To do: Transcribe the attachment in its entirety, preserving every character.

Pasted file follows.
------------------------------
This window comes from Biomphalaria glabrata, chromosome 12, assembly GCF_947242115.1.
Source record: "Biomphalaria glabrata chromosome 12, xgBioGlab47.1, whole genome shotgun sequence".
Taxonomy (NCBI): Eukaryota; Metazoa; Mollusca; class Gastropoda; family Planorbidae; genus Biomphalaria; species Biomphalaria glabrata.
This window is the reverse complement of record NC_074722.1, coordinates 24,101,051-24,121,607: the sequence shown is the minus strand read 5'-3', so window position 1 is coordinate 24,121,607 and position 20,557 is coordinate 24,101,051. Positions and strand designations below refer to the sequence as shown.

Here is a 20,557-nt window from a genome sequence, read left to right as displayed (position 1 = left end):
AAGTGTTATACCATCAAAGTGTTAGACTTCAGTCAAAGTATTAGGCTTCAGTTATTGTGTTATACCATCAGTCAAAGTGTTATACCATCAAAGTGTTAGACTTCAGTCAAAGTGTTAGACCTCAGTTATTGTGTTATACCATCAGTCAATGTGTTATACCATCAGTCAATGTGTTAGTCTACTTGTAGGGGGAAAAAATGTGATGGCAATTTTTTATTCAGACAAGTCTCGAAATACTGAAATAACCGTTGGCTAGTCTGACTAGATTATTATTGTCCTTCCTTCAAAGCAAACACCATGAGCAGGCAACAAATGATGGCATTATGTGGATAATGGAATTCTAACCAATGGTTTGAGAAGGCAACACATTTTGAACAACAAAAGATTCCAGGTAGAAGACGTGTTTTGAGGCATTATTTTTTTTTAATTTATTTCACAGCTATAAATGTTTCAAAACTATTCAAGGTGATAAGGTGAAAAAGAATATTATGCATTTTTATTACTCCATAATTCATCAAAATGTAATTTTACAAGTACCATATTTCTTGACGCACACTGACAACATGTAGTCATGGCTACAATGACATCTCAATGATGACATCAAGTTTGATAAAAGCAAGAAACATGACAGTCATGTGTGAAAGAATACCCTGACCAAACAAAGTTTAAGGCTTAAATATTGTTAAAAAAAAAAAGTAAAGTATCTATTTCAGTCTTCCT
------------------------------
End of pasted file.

This window comes from Biomphalaria glabrata, chromosome 12, assembly GCF_947242115.1.
Source record: "Biomphalaria glabrata chromosome 12, xgBioGlab47.1, whole genome shotgun sequence".
Taxonomy (NCBI): Eukaryota; Metazoa; Mollusca; class Gastropoda; family Planorbidae; genus Biomphalaria; species Biomphalaria glabrata.
This window is the reverse complement of record NC_074722.1, coordinates 24,101,051-24,121,607: the sequence shown is the minus strand read 5'-3', so window position 1 is coordinate 24,121,607 and position 20,557 is coordinate 24,101,051. Positions and strand designations below refer to the sequence as shown.

Here is a 20,557-nt window from a genome sequence, read left to right as displayed (position 1 = left end):
AAGTGTTATACCATCAAAGTGTTAGACTTCAGTCAAAGTATTAGGCTTCAGTTATTGTGTTATACCATCAGTCAAAGTGTTATACCATCAAAGTGTTAGACTTCAGTCAAAGTGTTAGACCTCAGTTATTGTGTTATACCATCAGTCAATGTGTTATACCATCAGTCAATGTGTTAGTCTACTTGTAGGGGGAAAAAATGTGATGGCAATTTTTTATTCAGACAAGTCTCGAAATACTGAAATAACCGTTGGCTAGTCTGACTAGATTATTATTGTCCTTCCTTCAAAGCAAACACCATGAGCAGGCAACAAATGATGGCATTATGTGGATAATGGAATTCTAACCAATGGTTTGAGAAGGCAACACATTTTGAACAACAAAAGATTCCAGGTAGAAGACGTGTTTTGAGGCATTATTTTTTTTTAATTTATTTCACAGCTATAAATGTTTCAAAACTATTCAAGGTGATAAGGTGAAAAAGAATATTATGCATTTTTATTACTCCATAATTCATCAAAATGTAATTTTACAAGTACCATATTTCTTGACGCACACTGACAACATGTAGTCATGGCTACAATGACATCTCAATGATGACATCAAGTTTGATAAAAGCAAGAAACATGACAGTCATGTGTGAAAGAATACCCTGACCAAACAAAGTTTAAGGCTTAAATATTGTTAAAAAAAAAAAGTAAAGTATCTATTTCAGTCTTCCT